no strings attached

Written By: Erin Clark

Greenland is melting, great chunks of Antarctica’s ice shelves are breaking off, two thirds of polar bears could be gone by 2050, the penguin population is dying out at an alarming rate, koala bears could be extinct in the next few decades, monster hurricanes and killer floods could become the norm, the coastal jellyfish invasion is intensifying and fine French wines are threatened. Honestly, the list could go on and on. All of it linked, at least in part, to global warming. The scope of the problem is overwhelming, and it would be easy to mentally shelve it, but that is exactly what installation artist Christel Dillbohner doesn’t want you to do. She is not asking for answers, not even action – yet, but rather just a few minutes of your time to think about the fate of planet Earth.

Dillbohner’s latest site-specific installation at The San Jose Institute of Contemporary Art invites quiet contemplation. Thousands of beeswax-dipped cones, in various complimentary color striations, are suspended just inches above the floor. The cones sway as they react, ever so slightly, to people moving around the “ice.” And as the room heats, the result of collective humanity, the piece “gives off a very slight sweet scent of wax and honey.” This is not hit-you-over-the-head art with a message, but it is an effective metaphor for global climate change. Sitting still in an empty gallery it is beautiful, fragile, and still – add people and it is altered. “I don’t want to scare anyone. Life is scary enough,” she says. “But we are all in this and we have to work together to create an understanding and make changes.”

The idea for the cone “pools” came to Christel in the unlikeliest of places. The genesis really came from the cone shape that she was using as a symbol for the human body.  “Some of them were made out of canvas and wax and they had the height of a human body or even bigger,” she says. “I was depicting the process of various intake – nourishment, knowledge, things like that. Funneling through.”  The concept took a turn after an innocent trip to the hardware store. She came across stacks of industrial paper paint filters. “I saw these cones and thought  ‘this is something I can work with. Maybe I can bring nature into the urban area and create some kind of environment where the viewer can have that experience of going to a pool and think.” So she started experimenting in her studio.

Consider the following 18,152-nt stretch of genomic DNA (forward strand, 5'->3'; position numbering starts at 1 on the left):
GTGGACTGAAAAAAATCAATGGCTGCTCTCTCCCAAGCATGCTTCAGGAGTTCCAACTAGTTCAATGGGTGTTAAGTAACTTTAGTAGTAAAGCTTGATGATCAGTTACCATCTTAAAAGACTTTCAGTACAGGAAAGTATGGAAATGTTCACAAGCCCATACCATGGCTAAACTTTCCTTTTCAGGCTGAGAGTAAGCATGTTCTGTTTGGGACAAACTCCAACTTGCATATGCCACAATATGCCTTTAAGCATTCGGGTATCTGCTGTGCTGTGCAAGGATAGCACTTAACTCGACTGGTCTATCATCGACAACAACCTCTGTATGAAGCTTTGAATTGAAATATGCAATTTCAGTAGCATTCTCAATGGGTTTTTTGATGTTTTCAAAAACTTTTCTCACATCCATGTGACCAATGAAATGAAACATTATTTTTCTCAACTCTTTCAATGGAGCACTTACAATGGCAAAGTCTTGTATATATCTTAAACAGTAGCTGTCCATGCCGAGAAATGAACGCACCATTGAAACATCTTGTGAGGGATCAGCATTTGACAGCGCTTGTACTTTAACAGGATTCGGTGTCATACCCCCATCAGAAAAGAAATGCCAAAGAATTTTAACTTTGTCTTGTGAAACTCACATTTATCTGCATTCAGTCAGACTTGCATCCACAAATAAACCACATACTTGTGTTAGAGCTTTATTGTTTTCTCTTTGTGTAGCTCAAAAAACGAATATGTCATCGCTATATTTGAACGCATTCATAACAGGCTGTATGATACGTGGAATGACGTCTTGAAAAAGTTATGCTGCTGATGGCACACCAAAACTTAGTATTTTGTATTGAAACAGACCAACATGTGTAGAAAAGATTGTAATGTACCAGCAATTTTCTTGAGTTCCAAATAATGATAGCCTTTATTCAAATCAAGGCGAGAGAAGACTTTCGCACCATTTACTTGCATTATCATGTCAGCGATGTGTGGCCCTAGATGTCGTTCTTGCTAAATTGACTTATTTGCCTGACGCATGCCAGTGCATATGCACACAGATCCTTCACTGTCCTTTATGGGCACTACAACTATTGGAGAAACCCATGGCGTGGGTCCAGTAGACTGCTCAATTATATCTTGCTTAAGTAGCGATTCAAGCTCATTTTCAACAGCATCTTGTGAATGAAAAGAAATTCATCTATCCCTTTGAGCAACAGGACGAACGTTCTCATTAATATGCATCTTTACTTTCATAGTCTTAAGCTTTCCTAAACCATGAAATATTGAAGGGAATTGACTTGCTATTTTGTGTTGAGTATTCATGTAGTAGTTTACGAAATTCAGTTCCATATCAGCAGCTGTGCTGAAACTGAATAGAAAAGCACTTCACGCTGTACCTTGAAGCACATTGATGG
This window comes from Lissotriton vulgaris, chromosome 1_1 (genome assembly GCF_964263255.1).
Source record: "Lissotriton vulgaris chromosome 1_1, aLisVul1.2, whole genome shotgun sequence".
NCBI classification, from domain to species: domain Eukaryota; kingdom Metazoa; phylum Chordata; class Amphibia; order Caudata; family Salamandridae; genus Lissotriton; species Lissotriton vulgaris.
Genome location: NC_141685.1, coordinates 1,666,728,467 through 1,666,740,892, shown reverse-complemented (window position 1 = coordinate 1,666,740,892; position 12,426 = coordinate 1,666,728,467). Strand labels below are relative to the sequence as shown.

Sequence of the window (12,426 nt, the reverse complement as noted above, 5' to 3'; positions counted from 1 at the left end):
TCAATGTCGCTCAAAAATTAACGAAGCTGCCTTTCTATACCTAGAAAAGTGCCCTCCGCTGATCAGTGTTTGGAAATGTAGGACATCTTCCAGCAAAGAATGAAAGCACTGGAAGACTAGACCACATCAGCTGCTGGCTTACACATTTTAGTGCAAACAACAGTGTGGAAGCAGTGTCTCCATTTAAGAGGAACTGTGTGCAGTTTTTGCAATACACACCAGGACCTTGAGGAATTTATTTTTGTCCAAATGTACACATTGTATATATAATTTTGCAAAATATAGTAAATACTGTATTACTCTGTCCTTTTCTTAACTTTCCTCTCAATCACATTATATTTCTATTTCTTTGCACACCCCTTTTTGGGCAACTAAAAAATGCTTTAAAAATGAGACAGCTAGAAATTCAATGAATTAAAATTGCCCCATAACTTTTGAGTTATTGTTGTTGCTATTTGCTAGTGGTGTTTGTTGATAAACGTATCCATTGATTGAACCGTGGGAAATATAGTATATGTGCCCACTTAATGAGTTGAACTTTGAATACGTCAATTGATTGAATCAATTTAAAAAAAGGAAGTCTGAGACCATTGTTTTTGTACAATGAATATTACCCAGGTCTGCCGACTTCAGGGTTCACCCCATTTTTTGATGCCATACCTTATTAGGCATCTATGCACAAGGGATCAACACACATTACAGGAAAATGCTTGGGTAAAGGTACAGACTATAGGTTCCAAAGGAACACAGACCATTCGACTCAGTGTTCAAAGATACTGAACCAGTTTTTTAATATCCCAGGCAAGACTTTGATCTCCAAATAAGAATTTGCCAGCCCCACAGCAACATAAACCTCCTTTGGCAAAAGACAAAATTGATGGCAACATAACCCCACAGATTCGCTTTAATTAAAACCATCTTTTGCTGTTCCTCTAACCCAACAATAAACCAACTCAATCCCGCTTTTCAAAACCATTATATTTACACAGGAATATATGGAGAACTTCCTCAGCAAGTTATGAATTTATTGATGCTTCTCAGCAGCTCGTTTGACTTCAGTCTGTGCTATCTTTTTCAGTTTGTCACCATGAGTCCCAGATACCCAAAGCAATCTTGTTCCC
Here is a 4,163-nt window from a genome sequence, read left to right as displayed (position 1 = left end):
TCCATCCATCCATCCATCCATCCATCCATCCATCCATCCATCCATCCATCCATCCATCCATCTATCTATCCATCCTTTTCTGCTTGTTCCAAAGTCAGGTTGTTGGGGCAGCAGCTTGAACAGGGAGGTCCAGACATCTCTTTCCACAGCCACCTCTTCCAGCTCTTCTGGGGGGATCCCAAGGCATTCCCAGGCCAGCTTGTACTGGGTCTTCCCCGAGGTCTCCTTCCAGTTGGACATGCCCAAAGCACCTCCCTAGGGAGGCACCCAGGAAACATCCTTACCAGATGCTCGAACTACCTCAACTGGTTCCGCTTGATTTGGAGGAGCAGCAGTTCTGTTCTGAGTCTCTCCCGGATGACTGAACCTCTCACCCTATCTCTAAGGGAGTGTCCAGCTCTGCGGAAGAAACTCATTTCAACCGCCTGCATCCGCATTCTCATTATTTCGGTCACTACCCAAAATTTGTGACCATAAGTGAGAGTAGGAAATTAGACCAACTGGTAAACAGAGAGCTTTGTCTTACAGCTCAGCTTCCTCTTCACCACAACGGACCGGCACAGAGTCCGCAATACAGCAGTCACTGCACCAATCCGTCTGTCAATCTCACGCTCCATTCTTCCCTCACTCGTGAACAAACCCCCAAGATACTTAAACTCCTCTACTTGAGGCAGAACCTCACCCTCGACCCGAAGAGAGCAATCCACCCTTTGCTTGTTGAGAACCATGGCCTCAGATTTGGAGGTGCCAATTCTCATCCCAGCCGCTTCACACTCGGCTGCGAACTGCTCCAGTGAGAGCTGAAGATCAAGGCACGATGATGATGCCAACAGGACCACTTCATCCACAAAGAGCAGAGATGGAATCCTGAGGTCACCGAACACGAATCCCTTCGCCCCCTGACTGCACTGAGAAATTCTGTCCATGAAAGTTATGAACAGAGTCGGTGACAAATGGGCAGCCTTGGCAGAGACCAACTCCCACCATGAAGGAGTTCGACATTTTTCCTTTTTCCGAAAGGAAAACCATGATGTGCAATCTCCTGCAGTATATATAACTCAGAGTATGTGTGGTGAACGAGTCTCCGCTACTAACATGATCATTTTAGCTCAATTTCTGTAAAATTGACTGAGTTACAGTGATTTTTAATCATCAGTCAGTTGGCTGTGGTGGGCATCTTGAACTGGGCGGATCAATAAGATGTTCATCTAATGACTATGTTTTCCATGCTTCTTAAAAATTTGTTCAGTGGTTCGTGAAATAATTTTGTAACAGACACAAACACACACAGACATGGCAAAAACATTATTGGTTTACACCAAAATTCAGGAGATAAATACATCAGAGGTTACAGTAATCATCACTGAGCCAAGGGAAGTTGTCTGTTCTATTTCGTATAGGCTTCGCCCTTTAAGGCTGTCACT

She set up separate buckets full of pigment based paints, oil paints and linseed oil, and then dipped the cones in each creating “this push and pull of oil and water coming together, creating beautiful surfaces and colors.” The last step involved dipping them n hot beeswax to give them “stability and a certain translucency.” Christel’s cones were beautiful, but that was only half the challenge. Now she had to install her “pool” in a gallery. There wasn’t enough room in her studio for a test run so she had no idea if it would work. She and a group of students went to work suspending 200 yellowish cones from fishing line, which turned out to be an unanticipated bonus. “The fishing line became an important part of the pool because it creates this rain effect – falling lines that guide the viewer down into the color field,” Christel explains. The final piece exceeded all expectations. That was the year 2000. Since then Christel has constructed 14 more pools.

They are all different, specific to the space where they are installed. Christel also used color to create different effects: amber tones for memory, green for water and red with a blood-red center reminiscent of a whirlpool. The idea for Ice Floe came out of a panel discussion at the Fresno Art Museum about art and nature. “We talked about all the issues around global climate disruption,” she says. “And I thought it was time for the ice pool.”

Environmental issues have always been important to Dillbohner. German born, she came to the United States with her husband who was looking to study environmental science at UCLA, and today he works as director of special operations for the Dr. Bronner Magic Soap. It’s a company dedicated to the simple idea that everyone along the supply chain receives fair compensation, and that farming and processing are done in way that minimizes harm to the environment. So-called green issues have been front and center in Christel’s home for more years.

Addressing the issue of global warming seemed a natural step for Dillbohner but every installation brings its own challenges. The first hurdle at Institute for Contemporary Art was the ceiling. “We had a cathedral ceiling, so we came up with idea to create false ceiling, a foot print. Each cone is threaded by assistants (on ladders and scaffolding), knotted to the eyehook in the ceiling and then dropped down. The person on the ground makes the final knot,” she explains.  “And we also adjust for height and position.” It is a tedious process but the results are striking.

“Each individual cone is part of the palette and when I work with my team we are constantly talking about the flow. It‘s so important to get that movement, even visually. It’s like an abstract painting. You do one brush stroke and the next brush stroke is in response to the one before it. So we continue building up a surface and structure, creating a color field,” she says. “There is always a visual story and I want to bring the viewer in. They may listen to my story but they can also develop their own.”